When our boys were young we took lots of camping holidays. These were generally very happy family times but not without their moments. I remember one occasion when we’d had a fairly long drive to get to our destination. Within minutes of our arrival, I was putting up the tents, preparing the evening meal and unpacking the car and trailer. Clare had had a long and tiring day in the passenger seat of the car and so was making sure that the camping chairs were still comfortable and I had given the boys (James 16, Matthew 14 and French Exchange student Martin (15) what at first glance should have been the fairly simple task of inflating the air mattresses. A task made easier by the acquisition of an electric pump that worked off the car battery. Being of Eastern European manufacture, this pump didn't have modern refinements, like a cigarette lighter adapter - it utilised crocodile clips. So with the car bonnet up for action and the pump puttering away, I went back to my tasks and the boys began a game of badminton. Jonathan (2½) thought this a good opportunity to help with the tidying up and he carefully placed all our plastic camp plates on the hot engine manifold. Within seconds they had begun to melt.
While I was retrieving this disaster, the airbed - untended and obviously feeling lonely - chose this moment to bring itself back to our notice and exploded with a loud bang, sending pigeons clattering out of the trees with frantic coos and chasing off all midges and mosquitoes for the rest of our stay. An interesting, if acrimonious, discussion followed along the lines of "whose airbed is it anyway?" and "just because I was supposed to be in charge, doesn't mean it's my fault." .... I will draw a veil of compassion over the rest of the scene in the interests of family harmony. At least our arrival had not gone unnoticed by the rest of the campers and we were greeted with warm smiles during the rest of our stay.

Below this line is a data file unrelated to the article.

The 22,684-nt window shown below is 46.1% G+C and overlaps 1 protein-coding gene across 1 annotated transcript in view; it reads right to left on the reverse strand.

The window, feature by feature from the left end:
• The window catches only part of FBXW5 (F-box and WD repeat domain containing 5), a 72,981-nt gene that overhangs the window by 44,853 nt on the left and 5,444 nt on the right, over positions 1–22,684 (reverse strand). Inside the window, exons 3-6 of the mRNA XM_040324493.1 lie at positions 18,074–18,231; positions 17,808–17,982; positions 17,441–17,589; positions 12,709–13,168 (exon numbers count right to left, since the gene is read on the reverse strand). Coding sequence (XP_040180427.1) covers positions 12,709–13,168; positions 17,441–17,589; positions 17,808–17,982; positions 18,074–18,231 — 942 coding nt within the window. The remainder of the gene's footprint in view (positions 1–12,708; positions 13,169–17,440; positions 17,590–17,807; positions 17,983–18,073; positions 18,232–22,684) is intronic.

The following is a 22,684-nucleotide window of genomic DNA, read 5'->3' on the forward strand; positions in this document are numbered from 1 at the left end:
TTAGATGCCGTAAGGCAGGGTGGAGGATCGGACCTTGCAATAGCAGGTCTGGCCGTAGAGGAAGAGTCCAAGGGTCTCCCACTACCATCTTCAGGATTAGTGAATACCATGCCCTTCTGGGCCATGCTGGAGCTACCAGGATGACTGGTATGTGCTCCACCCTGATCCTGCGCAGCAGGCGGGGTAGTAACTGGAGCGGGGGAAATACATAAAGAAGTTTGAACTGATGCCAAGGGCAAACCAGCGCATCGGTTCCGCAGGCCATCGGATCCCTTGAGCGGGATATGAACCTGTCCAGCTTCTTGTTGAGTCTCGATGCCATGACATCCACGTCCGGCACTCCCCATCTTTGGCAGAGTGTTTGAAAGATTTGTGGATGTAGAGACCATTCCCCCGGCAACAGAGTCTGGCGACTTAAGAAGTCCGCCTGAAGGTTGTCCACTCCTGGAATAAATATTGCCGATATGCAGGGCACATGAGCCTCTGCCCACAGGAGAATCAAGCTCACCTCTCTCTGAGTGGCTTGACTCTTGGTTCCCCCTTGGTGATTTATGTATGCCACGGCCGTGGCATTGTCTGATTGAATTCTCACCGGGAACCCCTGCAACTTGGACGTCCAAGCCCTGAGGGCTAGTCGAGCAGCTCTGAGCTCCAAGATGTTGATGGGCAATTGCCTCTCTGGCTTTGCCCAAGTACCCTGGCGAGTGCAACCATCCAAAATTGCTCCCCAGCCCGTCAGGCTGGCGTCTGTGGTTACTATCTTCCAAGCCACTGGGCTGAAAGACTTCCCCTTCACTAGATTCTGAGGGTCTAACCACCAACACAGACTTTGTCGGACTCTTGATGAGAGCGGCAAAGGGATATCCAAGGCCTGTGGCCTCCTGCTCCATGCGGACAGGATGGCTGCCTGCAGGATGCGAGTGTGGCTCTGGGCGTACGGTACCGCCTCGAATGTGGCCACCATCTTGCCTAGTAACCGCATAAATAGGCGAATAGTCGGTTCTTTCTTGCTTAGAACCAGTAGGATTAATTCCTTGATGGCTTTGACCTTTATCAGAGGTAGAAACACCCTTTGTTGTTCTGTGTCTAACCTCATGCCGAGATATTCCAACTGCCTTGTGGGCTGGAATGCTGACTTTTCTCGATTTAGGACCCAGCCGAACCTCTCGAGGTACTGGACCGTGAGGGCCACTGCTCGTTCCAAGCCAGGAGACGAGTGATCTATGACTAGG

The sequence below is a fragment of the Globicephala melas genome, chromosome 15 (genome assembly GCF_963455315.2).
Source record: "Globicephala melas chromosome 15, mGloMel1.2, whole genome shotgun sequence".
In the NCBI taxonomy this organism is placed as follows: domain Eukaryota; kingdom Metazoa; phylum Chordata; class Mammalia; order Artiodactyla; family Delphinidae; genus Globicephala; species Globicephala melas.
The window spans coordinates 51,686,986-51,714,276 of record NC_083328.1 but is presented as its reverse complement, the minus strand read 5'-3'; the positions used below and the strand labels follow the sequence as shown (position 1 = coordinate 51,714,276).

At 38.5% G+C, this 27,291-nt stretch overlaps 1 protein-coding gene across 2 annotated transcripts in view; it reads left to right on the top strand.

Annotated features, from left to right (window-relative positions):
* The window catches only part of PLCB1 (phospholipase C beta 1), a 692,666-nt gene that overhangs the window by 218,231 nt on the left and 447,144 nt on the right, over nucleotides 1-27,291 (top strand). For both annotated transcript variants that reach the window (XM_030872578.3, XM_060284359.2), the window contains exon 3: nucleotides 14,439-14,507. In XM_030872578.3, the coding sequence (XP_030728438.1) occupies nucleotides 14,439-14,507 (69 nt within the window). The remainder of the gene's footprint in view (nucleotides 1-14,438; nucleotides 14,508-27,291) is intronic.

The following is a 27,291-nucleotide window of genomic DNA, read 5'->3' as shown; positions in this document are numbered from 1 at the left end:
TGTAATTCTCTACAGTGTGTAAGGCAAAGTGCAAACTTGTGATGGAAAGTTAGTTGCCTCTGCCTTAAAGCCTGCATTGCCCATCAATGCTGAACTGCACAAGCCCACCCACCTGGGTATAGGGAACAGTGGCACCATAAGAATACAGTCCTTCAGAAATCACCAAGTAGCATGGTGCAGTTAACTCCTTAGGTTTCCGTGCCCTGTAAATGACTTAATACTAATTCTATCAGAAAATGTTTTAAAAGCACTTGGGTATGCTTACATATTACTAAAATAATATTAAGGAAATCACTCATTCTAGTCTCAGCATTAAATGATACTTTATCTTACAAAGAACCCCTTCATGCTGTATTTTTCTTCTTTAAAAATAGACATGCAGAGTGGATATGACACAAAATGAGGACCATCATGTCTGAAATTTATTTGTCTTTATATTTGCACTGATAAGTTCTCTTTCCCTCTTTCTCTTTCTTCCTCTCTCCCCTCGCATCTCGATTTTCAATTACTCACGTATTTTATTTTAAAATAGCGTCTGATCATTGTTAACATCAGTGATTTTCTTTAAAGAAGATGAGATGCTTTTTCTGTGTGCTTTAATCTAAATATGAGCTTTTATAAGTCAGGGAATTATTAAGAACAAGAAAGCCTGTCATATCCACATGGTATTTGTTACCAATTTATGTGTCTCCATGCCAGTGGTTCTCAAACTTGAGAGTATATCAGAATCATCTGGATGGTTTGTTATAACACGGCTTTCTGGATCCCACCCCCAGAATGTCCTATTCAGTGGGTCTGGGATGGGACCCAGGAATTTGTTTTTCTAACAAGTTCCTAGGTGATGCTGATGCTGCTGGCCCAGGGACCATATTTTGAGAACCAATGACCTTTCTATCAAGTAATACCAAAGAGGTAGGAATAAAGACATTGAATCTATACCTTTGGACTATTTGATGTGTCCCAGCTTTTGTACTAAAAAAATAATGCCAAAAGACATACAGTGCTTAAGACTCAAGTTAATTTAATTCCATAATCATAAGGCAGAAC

The whole problem could have been averted if.... Well, any number of things really. For example, if we didn't have the electric pump, if we didn't have to use it with the bonnet open, if Jonathan hadn't had access to plastic plates, if a more careful watch had been kept, if the air mattress could have been taught to spit out the tube when it was full…
So many times when things go wrong, or when they don't go exactly to plan, we tend to blame it on one event instead of seeing it as an accumulation of little things. (The old poem the horseshoe nail* illustrates this rather well) And it's just as true of human relationships. If you've ever tried to sort out a children's quarrel, you will know what I mean;
"who started this?"
"He did, he took my ball. "
"Only because yesterday she spoiled my game. "
"That was because he.... " You get the idea?
To break out of damaging relationships with other people requires one person to take the first step. To draw back from retaliation and to begin to think of forgiveness and reconciliation. For when we find it impossible to do this, it is our lives that continue to be eaten up in bitterness, it is our lives that can be destroyed even further. The message of Christ was one of peace and love, but we will never achieve this goal while we continue to tell people how they ought to behave. The only way it can work is if it starts first with 'me'.
(For the want of a nail the shoe was lost. For the want of a shoe a horse was lost. For the want of a horse a rider was lost. For the want of a rider a battle was lost, for the want of a battle a kingdom was lost. And all for the want of a horseshoe nail.))